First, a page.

Jack Morris

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Jack Morris
Jack Morris 2013.jpg
Morris in 2013
Pitcher
Born: (1955-05-16) May 16, 1955 (age 59)
St. Paul, Minnesota
Batted: RightThrew: Right
MLB debut
July 26, 1977 for the Detroit Tigers
Last MLB appearance
August 7, 1994 for the Cleveland Indians
Career statistics
Win–loss record254–186
Earned run average3.90
Strikeouts2,478
Teams
Career highlights and awards
 
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Jack Morris
Jack Morris 2013.jpg
Morris in 2013
Pitcher
Born: (1955-05-16) May 16, 1955 (age 59)
St. Paul, Minnesota
Batted: RightThrew: Right
MLB debut
July 26, 1977 for the Detroit Tigers
Last MLB appearance
August 7, 1994 for the Cleveland Indians
Career statistics
Win–loss record254–186
Earned run average3.90
Strikeouts2,478
Teams
Career highlights and awards

John Scott "Jack" Morris (born May 16, 1955) is an American former Major League Baseball starting pitcher, and played between 1977 and 1994, mainly for the Detroit Tigers, winning 254 games throughout his career. Armed with a fastball, a slider, and a forkball,[1][2] Morris was a five-time All-Star (1981, 1984, 1985, 1987, and 1991), and played on four World Series Championship teams (1984 Tigers, 1991 Twins, and 1992–1993 Blue Jays). While he gave up the most hits, most earned runs, and most home runs of any pitcher in the 1980s,[3] he also started the most games, pitched the most innings, and had the most wins of any pitcher in that decade.[4]

Morris is currently a pre-game color analyst and substitute game analyst for Minnesota Twins telecasts on Fox Sports North. He has also recently been an analyst for MLB broadcasts on Fox Sports One.

Playing career[edit]

Detroit Tigers[edit]

Morris attended Brigham Young University[5] and was drafted by the Tigers in the fifth round of the 1976 draft.[6] He was first called up to the Detroit Tigers in 1977 after Mark Fidrych was placed on the disabled list with an injury. Morris broke into the Tigers' pitching rotation in 1979, posting a 17–7 record and a 3.29 ERA and establishing himself as the ace of the Detroit staff. Morris, along with catcher Lance Parrish, shortstop Alan Trammell, second baseman Lou Whitaker, outfielder Kirk Gibson, and manager Sparky Anderson, played a notable role in turning the Tigers into a contending team for most of the 1980s.

Despite playing for the notorious "Captain Hook" (Anderson),[7] so named because of his tendency to pull his starters at the first sign of weakness, Morris was known for finishing what he started. He racked up 175 complete games in his career (154 with Detroit). In 10 of his 12 full seasons as a Tiger, he compiled double-digit complete game totals. In 1983 alone, Jack completed 20 of his 37 starts. That year, he led the league in innings pitched (293.2), batters faced (1204) and strikeouts (232), while posting his first 20-win season.[8]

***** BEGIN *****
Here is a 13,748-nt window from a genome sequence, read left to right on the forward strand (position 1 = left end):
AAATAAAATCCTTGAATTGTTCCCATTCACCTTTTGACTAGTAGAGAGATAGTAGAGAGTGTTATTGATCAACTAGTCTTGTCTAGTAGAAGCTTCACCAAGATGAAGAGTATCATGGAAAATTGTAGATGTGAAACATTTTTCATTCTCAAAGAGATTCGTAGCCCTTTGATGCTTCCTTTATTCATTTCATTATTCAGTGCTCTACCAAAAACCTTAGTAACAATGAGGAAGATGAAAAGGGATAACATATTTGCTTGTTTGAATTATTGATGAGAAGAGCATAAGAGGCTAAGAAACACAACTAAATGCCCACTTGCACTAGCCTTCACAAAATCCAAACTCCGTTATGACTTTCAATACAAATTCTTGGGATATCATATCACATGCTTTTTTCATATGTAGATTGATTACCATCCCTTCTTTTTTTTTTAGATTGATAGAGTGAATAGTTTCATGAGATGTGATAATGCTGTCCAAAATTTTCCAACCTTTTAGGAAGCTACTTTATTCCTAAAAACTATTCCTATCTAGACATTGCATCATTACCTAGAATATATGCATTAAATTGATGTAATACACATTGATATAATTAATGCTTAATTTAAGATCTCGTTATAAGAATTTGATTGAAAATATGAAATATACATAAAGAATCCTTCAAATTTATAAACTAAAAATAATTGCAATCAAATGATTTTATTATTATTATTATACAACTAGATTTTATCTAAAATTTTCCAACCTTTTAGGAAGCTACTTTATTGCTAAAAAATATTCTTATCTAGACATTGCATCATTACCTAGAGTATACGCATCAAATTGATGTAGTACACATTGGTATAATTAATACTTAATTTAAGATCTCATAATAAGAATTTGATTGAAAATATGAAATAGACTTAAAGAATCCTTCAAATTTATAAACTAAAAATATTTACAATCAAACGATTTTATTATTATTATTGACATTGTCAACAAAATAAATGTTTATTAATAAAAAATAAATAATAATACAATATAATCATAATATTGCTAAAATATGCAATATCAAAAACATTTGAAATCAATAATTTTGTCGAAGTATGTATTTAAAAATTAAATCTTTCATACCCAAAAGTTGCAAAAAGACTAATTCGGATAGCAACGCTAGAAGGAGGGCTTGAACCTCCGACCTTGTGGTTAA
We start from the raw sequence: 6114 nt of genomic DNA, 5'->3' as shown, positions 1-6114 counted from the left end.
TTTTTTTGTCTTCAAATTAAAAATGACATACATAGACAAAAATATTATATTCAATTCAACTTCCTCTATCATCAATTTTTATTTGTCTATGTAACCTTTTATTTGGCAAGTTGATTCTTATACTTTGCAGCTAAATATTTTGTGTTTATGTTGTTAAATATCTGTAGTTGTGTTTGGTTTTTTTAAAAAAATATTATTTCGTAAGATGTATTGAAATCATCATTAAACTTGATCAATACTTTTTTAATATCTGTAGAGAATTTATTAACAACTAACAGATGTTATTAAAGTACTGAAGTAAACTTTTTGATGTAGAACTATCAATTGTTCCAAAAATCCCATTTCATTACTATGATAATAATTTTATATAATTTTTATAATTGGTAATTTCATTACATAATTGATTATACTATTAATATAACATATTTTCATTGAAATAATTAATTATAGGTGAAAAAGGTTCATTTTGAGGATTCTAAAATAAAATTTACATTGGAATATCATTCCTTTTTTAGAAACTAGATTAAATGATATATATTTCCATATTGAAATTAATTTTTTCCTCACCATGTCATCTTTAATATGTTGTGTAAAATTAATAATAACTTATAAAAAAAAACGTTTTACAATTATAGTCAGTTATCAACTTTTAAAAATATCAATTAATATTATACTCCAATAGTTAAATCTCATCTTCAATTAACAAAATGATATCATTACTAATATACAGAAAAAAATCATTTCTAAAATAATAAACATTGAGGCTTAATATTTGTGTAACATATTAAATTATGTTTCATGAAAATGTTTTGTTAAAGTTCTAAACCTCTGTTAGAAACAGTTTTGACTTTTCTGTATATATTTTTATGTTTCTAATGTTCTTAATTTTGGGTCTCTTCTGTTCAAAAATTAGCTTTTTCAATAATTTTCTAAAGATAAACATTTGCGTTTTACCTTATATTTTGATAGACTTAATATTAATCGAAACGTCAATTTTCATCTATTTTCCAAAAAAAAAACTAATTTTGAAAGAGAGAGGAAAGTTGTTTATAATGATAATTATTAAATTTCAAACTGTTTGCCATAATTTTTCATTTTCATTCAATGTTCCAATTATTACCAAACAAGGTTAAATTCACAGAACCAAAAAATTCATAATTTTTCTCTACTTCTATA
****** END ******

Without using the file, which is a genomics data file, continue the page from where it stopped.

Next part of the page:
On April 7, 1984 (on NBC's nationally televised Game of the Week), Morris no-hit the Chicago White Sox at Comiskey Park,[9] beginning what would be an excellent season for both him and the Tigers. The no-hitter was the first by a Tiger since Jim Bunning in 1958. By the end of the 1984 campaign, he had notched 19 wins and a 3.60 ERA, leading Detroit into the postseason. He scored a win over the Kansas City Royals in the ALCS, and added two more complete-game victories in the World Series against the San Diego Padres as the Tigers concluded their wire-to-wire 1984 campaign with the World Championship. While teammate Alan Trammell was named the World Series MVP, Jack was given the Babe Ruth Award for most outstanding performance in the 1984 postseason.

In 1986, Morris racked up 21 wins, and had a stretch from July 9-18 in which he threw three consecutive complete game shutouts.[10] But he was overshadowed that year by eventual Cy Young Award winner Roger Clemens of the Boston Red Sox, who went 24-4. The Tigers headed to the postseason again in 1987 behind a team-leading 18 wins from Morris, but this time Jack's postseason performance was below expectations as Detroit lost the ALCS to the eventual World Champion Minnesota Twins. Despite a sub par season in 1989 when he made only 24 starts and won just 6 games, he still finished the 1980s with 162 wins, the most by a major league pitcher during the decade. In 1990, his final season in Detroit, Morris lost a career high 18 games, though he also led the Tiger staff with 15 wins.

Morris had a 3-1 post-season record as a Tiger, with a 2.73 ERA.

Minnesota Twins[edit]

In 1991, Morris signed a one-year contract with his hometown Minnesota Twins. He enjoyed another great season, posting 18 wins with a 3.43 ERA, and an even better postseason after Minnesota won the AL West. Morris won both of his starts over the Toronto Blue Jays in the ALCS, and his team went on to face the Atlanta Braves in the World Series. Jack started for the Twins three times in the series, going 2-0 with a 1.17 ERA, making his final outing in the deciding Game 7. In a postseason performance for the ages, the 36-year-old hurler threw 10 innings of shutout baseball against the Braves, as the Twins won the World title on a 10th-inning single by Gene Larkin that scored Dan Gladden. Morris was named the World Series MVP for his fantastic performance, and joined fellow pitcher Sandy Koufax as the only players to win the Babe Ruth Award twice. He holds the record for most wins by a Twin in a single postseason, with four acquired in 1991.

Toronto Blue Jays[edit]